Regarding biodiversity conservation, Peru has committed to have at least 17% of its land area with sustainable management within the Aichi targets of the CBD. This target was fully accomplished by the country in 2020, as 17.3% of the national territory (22,645,810.5 ha) corresponds to natural protected areas, according to the National Service of Natural Protected Areas by the Peruvian State (SERNANP) (Table 2). However, the greater challenges for natural protected area performance lie in funding deficits and inefficient coordination and communication, together compounded by inadequate on-site management and logistical and technical capacities [59]. On the other hand, natural protected areas play an important role in the forest conservation strategy in the Amazonian region, where deforestation is increasing at high rates [60,61]. If this trend persists, natural protected areas may only help to reduce, rather than stop, deforestation [62,63]. Despite Peru technically fulfilling its commitment to protect more than 17% of its territory, most of the protected areas are in the Amazon. In general, it appears that forest conservation will not be sufficient to preserve its fundamental functions and biodiversity; actions must also take into consideration recovery efforts based on local populations [20]. Negative effects might be potentiated by the fact that Peru lacks a national biodiversity monitoring system, a valuable tool to generate spatial and temporal information on biodiversity and on the impacts of environmental changes.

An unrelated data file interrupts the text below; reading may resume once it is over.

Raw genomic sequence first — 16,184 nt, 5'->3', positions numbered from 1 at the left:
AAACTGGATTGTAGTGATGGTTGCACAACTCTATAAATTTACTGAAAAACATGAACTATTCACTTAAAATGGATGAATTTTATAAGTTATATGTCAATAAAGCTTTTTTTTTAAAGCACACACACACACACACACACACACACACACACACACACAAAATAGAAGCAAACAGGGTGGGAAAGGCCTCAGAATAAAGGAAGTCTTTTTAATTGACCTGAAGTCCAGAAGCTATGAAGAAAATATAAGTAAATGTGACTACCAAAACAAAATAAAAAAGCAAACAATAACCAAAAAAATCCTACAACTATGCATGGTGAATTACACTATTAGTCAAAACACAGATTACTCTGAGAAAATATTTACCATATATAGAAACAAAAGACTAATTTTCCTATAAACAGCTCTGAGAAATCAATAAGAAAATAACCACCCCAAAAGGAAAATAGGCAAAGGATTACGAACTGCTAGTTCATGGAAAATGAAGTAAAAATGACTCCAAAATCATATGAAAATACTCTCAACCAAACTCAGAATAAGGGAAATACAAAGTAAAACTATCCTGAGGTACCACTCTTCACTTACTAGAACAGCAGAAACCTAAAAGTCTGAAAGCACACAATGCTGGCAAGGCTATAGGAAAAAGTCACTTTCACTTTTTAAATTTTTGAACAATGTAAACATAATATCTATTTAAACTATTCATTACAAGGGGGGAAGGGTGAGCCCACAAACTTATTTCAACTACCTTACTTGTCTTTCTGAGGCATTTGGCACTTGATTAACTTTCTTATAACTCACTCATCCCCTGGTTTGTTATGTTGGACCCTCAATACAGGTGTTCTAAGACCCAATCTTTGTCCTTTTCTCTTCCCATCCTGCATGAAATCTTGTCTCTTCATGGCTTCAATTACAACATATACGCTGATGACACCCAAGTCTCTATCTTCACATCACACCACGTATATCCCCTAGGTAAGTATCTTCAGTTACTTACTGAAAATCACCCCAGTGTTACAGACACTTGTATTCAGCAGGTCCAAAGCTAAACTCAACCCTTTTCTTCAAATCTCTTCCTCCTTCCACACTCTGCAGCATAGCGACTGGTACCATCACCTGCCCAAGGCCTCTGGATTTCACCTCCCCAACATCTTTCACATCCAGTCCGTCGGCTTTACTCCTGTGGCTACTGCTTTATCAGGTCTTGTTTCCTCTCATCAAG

Peru has been making progress in the development of instruments to combat desertification and drought within the framework of the UNCCD, whereby Peru recognizes the concept of Land Degradation Neutrality (LDN) as part of its environmental approach and offers the opportunity for the incorporation of planning and sustainable land use in public policies. Under this agreement, Peru commits to reduce GHG emissions by reducing land use change and optimizing agricultural and land use forestry practices. However, Peru requires policy improvements, taking into account issues like land tenure, governance, and equity and the potential environmental impacts associated with oil palm industrial-scale plantations [26,30]. On the other hand, Peru made a voluntary commitment to increase forested land titles for indigenous peoples to 5 Mha for those who hold legal, communal, or customary rights, support zero deforestation, and conserve 54 Mha of forest by 2021. Instead, the Peruvian government declared oil palm cultivation of national interest in 2000 (DS N°015-2000-AG) and in 2016 began the process of approving the National Plan for Sustainable Development of Oil Palm 2016–2026, which is a policy instrument of the Ministry of Agriculture (MIDAGRI) that will guide the medium- and long-term actions of public and private actors linked to the oil palm production chain. Fortunately, the approval of this document remains stationary until now. In this context, MIDAGRI has the authority to grant public land owned by the State to private companies for agricultural production such as oil palm if the land is classified as agricultural. Thus, land use decisions related to the distribution of large-scale agriculture play an important role in driving deforestation patterns, generating a significant challenge for the conservation of critical ecosystems [26,64].